by Jason Snell
Updating a 16-year-old app
Jonathan Deutsch released the last version of HyperEdit more than a decade ago. Now he’s released Whisk 2.0, a (renamed) update to the very same app, which he launched in 2004:
With encouragement from that passionate group of beta testers, I was able to bring out version 1.0 a little less than a year later. A few updates followed. Yet HyperEdit was frequently put on the back burner while I focused on my corporate job and subsequently on developing Hype. Some of HyperEdit’s code lived there: the source editor is the same in both apps. I personally kept using HyperEdit and it continued to have a dedicated user base asking for updates. Whisk 2.0 was a labor of love, meant as a fulfillment to the promise of an update for these users.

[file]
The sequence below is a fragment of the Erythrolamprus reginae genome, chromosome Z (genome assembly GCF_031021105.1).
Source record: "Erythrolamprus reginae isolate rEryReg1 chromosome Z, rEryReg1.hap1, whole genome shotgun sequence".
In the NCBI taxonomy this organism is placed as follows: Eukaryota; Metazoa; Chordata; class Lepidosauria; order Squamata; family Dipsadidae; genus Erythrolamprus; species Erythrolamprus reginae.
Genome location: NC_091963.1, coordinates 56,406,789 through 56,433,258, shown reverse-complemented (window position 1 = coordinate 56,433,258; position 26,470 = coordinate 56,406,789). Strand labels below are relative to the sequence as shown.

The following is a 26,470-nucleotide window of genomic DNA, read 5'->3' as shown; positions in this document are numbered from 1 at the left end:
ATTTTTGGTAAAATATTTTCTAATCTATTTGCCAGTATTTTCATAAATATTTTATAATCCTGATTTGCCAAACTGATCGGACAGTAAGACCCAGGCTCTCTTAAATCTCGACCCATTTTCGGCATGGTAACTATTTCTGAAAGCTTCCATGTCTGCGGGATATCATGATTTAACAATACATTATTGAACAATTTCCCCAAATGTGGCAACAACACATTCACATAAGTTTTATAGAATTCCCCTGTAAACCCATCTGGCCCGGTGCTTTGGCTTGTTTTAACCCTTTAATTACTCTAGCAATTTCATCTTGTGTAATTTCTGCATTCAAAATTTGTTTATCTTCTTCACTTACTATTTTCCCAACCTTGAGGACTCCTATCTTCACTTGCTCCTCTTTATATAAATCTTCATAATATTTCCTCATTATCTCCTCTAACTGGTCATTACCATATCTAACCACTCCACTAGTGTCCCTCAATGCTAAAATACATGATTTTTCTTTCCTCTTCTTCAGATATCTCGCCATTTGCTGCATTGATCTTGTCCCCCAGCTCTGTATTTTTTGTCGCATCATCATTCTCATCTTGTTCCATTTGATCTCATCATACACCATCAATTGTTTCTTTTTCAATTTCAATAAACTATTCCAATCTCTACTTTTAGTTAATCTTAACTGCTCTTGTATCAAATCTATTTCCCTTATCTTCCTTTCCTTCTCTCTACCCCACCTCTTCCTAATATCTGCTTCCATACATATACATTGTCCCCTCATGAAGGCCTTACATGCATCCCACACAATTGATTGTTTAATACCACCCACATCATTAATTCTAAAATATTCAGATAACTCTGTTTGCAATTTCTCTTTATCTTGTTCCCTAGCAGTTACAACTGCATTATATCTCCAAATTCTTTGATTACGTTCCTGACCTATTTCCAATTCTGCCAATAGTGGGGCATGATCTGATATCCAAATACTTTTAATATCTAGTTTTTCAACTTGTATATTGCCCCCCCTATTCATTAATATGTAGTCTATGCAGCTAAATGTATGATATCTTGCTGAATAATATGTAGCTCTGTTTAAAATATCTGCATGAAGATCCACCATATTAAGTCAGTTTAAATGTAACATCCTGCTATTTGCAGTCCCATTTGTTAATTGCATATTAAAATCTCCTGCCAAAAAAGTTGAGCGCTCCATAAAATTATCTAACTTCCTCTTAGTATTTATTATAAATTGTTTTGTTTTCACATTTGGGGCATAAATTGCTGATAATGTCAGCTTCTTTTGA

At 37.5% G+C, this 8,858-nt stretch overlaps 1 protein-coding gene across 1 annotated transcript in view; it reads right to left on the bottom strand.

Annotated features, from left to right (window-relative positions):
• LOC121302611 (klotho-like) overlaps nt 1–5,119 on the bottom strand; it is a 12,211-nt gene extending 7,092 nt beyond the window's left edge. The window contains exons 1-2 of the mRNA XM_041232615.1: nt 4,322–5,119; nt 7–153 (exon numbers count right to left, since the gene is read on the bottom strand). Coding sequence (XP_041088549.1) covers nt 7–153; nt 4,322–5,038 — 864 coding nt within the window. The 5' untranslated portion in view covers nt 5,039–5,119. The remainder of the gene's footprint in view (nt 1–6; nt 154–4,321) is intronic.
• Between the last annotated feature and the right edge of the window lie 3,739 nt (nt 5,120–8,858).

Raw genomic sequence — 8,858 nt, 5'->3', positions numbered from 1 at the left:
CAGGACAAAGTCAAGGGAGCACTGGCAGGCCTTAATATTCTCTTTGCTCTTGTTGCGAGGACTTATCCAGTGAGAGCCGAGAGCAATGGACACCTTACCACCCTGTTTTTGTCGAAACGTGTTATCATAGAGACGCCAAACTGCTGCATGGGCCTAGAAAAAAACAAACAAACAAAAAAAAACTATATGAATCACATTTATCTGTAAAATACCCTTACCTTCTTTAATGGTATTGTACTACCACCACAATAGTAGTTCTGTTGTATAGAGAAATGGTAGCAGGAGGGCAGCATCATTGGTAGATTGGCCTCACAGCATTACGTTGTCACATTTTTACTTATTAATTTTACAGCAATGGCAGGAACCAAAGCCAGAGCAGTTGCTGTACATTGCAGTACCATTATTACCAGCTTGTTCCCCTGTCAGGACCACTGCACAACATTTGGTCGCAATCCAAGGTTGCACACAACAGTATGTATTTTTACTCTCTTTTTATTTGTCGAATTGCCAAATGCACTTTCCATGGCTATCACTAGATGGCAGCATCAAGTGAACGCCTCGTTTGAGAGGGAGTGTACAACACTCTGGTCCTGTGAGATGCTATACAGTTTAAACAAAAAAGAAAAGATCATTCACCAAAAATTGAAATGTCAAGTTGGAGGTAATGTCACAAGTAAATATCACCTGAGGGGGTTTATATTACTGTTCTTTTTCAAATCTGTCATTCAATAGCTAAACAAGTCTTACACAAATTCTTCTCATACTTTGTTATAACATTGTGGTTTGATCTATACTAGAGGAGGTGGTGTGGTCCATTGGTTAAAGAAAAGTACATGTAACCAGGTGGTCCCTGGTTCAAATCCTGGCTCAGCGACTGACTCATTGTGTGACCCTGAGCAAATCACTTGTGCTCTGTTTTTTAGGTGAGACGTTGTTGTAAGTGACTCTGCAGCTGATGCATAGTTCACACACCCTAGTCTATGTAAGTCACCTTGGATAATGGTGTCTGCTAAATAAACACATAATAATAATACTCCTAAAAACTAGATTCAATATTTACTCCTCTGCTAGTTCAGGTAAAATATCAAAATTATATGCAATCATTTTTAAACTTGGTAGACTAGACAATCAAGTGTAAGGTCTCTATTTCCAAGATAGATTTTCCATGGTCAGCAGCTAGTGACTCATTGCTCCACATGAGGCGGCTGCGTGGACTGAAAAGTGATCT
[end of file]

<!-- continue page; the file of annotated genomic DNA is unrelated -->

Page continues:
This is a fascinating look at what has changed in Mac software development—not just on the platform, but with all the tools that now surround it, including notarization, gatekeeper, and even the accepted methods for distributing independent software (like Read Me files)! Also, Deutsch added support for auto-updating in the very last update, meaning he never used that feature until now. Amazing.
[Via Charles Arthur, who is mentioned in the post.]